Ode to a Small Town
One college student’s reflections on escaping the suburbs and building true community.
I always liked the gated suburbs I lived in, but it wasn’t until I moved to a rural Pennsylvania college town that I realized how lonely a 24-hour Starbucks, Target, and Chipotle made me really feel. I’ve spent the past three years dividing my time between a town with one stoplight and another off the biggest highway to Washington D.C.
How different those are is obvious, but after time for reflection, I think I know where I want to plant my roots after graduation: rural Pennsylvania, a small town where there’s one of everything and not really enough of anything, at least to the suburban eye. And there wasn’t at first glance when I moved here. I now know how wrong I was.
There are two coffee shops on the main street, along with one chain (Dunkin Donuts, but no one spends time in there). Most college students and residents spend hours in the local shops, typing away or talking. You get to know the owners and the customers pretty well, seeing them around so much. Across the street is a barbershop where nearly the whole town goes to get their hair cut, and they don’t go for the bargain—it’s actually quite pricey. It also happens to be where I’ve gotten several of my story ideas for my articles in the college newspaper; I never expected “Betty” to be a name to hunt down on my list of sources.
When I drove my car up to school, my life in town only grew. I got a job at a local women’s store off the interstate highway. I stopped for Subway sometimes after work when I missed dinner at the dining hall, and made friends with Suzie, Brenda, and Angie—three middle-aged women who loved their “fun job,” as they called it.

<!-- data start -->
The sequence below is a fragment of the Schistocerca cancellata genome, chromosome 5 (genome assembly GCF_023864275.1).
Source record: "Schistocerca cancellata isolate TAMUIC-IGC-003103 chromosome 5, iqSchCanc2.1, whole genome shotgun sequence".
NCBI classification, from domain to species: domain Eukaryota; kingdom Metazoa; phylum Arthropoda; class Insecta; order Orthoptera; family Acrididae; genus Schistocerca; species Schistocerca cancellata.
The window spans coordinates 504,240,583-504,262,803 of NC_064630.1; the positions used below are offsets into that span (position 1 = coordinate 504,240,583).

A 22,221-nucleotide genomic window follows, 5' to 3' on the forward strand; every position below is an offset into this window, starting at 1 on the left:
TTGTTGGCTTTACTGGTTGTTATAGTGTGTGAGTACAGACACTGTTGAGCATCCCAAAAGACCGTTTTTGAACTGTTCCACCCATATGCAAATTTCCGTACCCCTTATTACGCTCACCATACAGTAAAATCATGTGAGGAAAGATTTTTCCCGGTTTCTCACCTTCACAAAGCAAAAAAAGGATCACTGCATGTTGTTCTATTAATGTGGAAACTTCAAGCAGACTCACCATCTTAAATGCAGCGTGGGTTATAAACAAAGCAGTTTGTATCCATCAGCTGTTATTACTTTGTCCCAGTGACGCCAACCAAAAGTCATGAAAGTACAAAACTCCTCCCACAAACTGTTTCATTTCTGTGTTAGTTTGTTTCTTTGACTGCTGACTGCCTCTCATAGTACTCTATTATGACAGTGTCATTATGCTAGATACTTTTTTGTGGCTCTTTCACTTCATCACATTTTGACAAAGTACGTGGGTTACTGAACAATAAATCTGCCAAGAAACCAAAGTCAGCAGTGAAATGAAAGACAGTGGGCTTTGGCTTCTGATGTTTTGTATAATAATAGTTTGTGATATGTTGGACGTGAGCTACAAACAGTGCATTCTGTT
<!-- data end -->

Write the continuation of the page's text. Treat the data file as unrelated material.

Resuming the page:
It was on a slow day standing at the cash-wrap that Angie told me about a local Amish town open to the public with knick knack shops, a donut stand, and a tiny train museum. There, too, the coffee shop wasn’t your usual extra foam soy decaf Americano kind of joint, and my friend and I found ourselves staring blankly at the woman who told us there was, in fact, no flavored syrup. We spent the day walking up and down those hilly streets, talking and pointing out the unique things we saw, and both walked away with old Campbell’s soup mugs we found on the third floor of an old mill-turned-antique shop.
That was one of the best days I’ve ever had, not because it was something new—though that did help—but because there’s really nothing like experiencing a completely different culture firsthand, and in Pennsylvania you do it all the time. I’m also almost certain that this same Amish town produces my Anglican Church’s communion wine. Yet another example of the closeness of this community.
A year ago, I wrote an article for the college paper about a woman, we’ll call her Rachel, who runs both the food pantry and used clothing store in town. I stood at the counter for two hours as she told me about her background—plain and real—while saying “how about $3?” to a customer looking to barter. Rachel looked at me knowingly as this woman explained the disease she swore she had. When the woman eventually left, Rachel turned to me and said, “She doesn’t have anything. She’s fine.” She knew. She knew her well, because that woman was a regular. They all knew each other. I was the only outsider at that counter.
When my check engine light came on, I didn’t know where to go. But I thought of a woman from my church, and I drove to her house. Her husband, who happened to be a history professor at my college, pointed to a small building down the street with cars parked around it, and told me to bother him nicely. Not knowing anything about cars, I drove up, walked into the garage, and found a menacing dog next to a woman with a similar disposition. I mumbled something that I now forget, and she yelled “she’s got her engine light on” and went back to work. Then I saw a gentle giant wearing a baseball hat, glasses, and long beard come out to see what my problem was. He told me the diagnosis, apparently nothing serious, and told me to come back if the light appears again. He didn’t charge me. I thanked him and backed out of the crowded gravel lot.